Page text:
The fire hit the bed by the time I got up. I tried to throw water on it but it was like I was throwing kerosene on it. The smoke…you see it on TV but you could not believe the black smoke that I saw. My son was up and I was hollering to my neighbors to get out. My son grabbed his phone and keys and called 911. The fire department, thank god for us, is not far. It’s on St. John's and Schenectady. They were there so fast. As I was coming out the front door they were there.

What the fire didn’t take, the water did. And to make sure there was nothing in the walls, the fire department had to tear through them. My son’s areas were a little bit more spared than the rest of the apartment. He recovered his dresser. 

But for me I lost everything. The thing that really hurt me was the picture of my mom and a watch my mom gave me. It's three years now she’s passed away. I can’t get it back. The watch didn’t actually work. The fact that she gave it to me is why I never got rid of it. Sentimental to me, yes, it’s close to me.

What happened after the fire? 


I went to the hospital. They said I had second degree burns on my foot. I had to have that dressed. And I’m also diabetic. So they were concerned about that.

When I got back from the hospital later that morning to meet with the fire marshal, a young man and a lady [from the Red Cross] showed up. They kept saying, ‘I’m so sorry that this has happened to you.’ He even gave me a hug which felt like a million, bazillion dollars to me at that point in time. It comforted me, it allowed me to just take it one step at a time, it told me someone cared. I know I have my son, but this is a complete stranger.

Their offer of a few nights at a hotel felt like heaven. I don’t know what heaven feels like but it felt like it. Before I knew about the Red Cross I said to my son, ‘Where are we gonna stay?’ He said we can stay upstairs. I said, ‘What? In a burned-out apartment?’ He said they’ll cover the windows and we would stay where his bed is. I said, ‘OK. I guess so. I’ll get a mask.’ We were going through this in our heads.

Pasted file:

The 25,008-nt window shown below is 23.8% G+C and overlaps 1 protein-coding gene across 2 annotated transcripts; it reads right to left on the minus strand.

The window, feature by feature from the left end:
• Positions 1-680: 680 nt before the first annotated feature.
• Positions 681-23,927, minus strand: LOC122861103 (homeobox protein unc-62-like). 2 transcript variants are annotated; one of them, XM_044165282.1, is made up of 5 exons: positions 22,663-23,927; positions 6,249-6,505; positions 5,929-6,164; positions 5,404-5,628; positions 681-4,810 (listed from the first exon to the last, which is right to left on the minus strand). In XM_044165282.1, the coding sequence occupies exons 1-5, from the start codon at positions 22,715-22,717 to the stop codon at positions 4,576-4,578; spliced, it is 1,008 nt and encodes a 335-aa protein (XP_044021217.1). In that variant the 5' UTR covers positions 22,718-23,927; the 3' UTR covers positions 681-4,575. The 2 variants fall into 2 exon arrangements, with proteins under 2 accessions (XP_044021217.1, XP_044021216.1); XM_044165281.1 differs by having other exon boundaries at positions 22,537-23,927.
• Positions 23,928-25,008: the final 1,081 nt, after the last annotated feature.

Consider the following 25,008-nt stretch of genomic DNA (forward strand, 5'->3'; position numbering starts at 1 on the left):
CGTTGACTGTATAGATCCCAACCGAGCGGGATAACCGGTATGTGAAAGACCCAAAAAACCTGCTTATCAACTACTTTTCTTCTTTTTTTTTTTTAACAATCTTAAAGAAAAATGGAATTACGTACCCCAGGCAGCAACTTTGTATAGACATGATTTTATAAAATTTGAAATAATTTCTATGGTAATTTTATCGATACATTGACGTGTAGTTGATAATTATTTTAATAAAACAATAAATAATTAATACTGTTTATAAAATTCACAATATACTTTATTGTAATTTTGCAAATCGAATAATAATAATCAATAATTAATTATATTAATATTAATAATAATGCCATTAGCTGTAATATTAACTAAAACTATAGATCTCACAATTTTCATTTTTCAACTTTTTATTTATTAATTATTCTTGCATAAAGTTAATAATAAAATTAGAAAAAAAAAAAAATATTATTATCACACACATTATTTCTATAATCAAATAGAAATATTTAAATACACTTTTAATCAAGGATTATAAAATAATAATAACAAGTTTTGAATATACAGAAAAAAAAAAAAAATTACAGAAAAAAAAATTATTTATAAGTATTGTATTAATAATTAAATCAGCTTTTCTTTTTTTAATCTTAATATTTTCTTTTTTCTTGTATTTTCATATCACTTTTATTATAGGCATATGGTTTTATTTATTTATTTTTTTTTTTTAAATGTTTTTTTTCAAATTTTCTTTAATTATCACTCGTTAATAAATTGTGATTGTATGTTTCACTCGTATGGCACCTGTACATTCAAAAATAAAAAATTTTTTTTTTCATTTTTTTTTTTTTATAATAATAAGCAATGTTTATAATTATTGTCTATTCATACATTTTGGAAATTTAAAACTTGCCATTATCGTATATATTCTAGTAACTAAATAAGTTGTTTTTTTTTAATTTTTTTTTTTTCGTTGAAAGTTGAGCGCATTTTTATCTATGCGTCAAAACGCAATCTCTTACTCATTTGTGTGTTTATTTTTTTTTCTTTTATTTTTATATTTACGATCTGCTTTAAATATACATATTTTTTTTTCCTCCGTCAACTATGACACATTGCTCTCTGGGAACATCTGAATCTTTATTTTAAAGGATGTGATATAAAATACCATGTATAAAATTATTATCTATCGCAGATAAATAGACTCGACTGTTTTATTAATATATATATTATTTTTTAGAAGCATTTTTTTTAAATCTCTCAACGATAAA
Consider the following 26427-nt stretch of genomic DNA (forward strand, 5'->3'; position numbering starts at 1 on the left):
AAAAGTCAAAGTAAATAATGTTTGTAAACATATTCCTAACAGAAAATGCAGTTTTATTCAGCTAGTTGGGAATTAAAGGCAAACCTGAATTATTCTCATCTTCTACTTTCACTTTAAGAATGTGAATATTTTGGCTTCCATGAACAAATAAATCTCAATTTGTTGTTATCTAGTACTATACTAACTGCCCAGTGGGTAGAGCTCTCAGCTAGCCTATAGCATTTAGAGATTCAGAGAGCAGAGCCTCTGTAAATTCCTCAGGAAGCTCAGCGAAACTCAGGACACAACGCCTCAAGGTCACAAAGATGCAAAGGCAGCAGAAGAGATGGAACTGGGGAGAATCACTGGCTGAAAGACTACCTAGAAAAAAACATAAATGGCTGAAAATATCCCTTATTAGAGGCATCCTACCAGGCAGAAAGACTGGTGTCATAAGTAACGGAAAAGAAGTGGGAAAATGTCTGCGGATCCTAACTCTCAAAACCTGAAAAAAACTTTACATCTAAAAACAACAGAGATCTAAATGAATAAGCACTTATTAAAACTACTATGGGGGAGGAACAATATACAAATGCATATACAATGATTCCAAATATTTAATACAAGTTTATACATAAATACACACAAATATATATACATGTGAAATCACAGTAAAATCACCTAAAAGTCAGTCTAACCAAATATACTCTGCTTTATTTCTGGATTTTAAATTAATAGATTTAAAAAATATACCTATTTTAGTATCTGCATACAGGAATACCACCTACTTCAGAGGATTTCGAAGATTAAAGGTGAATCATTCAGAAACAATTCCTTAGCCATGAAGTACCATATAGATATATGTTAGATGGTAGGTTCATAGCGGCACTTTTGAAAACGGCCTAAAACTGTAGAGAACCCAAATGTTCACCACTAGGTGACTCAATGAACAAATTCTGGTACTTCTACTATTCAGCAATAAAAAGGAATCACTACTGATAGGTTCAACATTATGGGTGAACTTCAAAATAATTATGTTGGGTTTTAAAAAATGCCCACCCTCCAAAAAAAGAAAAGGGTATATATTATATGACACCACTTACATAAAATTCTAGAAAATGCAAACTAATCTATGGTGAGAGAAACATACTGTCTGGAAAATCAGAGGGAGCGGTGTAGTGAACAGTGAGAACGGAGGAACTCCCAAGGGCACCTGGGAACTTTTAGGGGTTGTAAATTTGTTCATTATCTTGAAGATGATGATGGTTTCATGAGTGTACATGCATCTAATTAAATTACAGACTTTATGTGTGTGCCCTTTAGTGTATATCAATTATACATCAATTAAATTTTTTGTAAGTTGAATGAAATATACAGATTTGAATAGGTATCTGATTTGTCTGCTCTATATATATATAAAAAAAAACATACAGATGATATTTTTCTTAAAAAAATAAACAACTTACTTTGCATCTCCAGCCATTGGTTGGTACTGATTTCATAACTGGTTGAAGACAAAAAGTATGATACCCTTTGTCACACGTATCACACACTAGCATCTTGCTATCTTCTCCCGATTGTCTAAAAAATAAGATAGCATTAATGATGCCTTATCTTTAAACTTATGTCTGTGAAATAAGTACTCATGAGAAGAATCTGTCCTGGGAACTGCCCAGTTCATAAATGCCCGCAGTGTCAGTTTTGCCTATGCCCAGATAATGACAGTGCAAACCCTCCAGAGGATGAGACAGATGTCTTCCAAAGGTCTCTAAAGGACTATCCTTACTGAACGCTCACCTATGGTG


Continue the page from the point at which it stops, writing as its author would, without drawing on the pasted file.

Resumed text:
And a friend of mine came by with clothing and a jacket cause all I had on was my night wear. She said, ‘I went through my closet and you are a small so these things should fit you.’

And when I got to the Red Cross the next day and saw Patrick [caseworker], he went to get shoes, he went to get vouchers for glasses, a debit card so I could buy some things for me and for my son, some clothing. 

Where are you today with your recovery?

It’s still tough but we are comfortable.

After the fire I spoke to the super and he said the landlord said to put me in the apartment on the first floor. He didn’t have to do that. Tuesday after the fire we moved back in the building. He’s already given me a lease.

The outpouring from everyone, from my church, from friends, from where I work out…they were giving and giving. I had to give away a living room set because two were given to me! 

Reminds me there’s still good people in the world. Kind people.

And when I’m ready, I would like to volunteer because I want to give back that same sort of love and attention, and it is love, that was given to me and my son.


Monday, February 11, 2019

In Case You Missed It - Feb 11

Disaster Responder Esmeralda Herrera caring for a family's dog from an apartment fire in Brooklyn.
Over the last 7 days, the Greater New York Red Cross provided emergency assistance to 58 adults and 26 children following 36 local disasters. Here are some highlights from last week and a preview of upcoming activities (see below).

Last Week in Review

Upcoming Events and Opportunities

Friday, February 8, 2019

Red Cross, JASA Kick Off Partnership to Prepare Thousands of Vulnerable New Yorkers

L to R: Josh Lockwood, Regional CEO, American Red Cross in Greater NY;
Margaret S. Chin, NYC Council Member and Chair of the Committee on Aging;
and  Kathryn Haslanger, CEO, JASA
The American Red Cross and JASA; one of New York’s largest and most trusted agencies serving 43,000 older adults in the Bronx, Brooklyn, Manhattan, and Queens; kicked off a historic partnership at JASA’s new Harlem facility, located inside the Riverton complex, to provide critical, hands-on emergency preparedness training to thousands of New York City’s older adults.

“Disasters large and small take a tremendous toll on our communities but it is often the elderly who are the most impacted. That’s why it is absolutely critical for us to take the necessary steps to prepare our vulnerable neighbors and the organizations that care for them. We applaud JASA for making readiness such a priority.”
- Josh Lockwood, Regional CEO, American Red Cross in Greater NY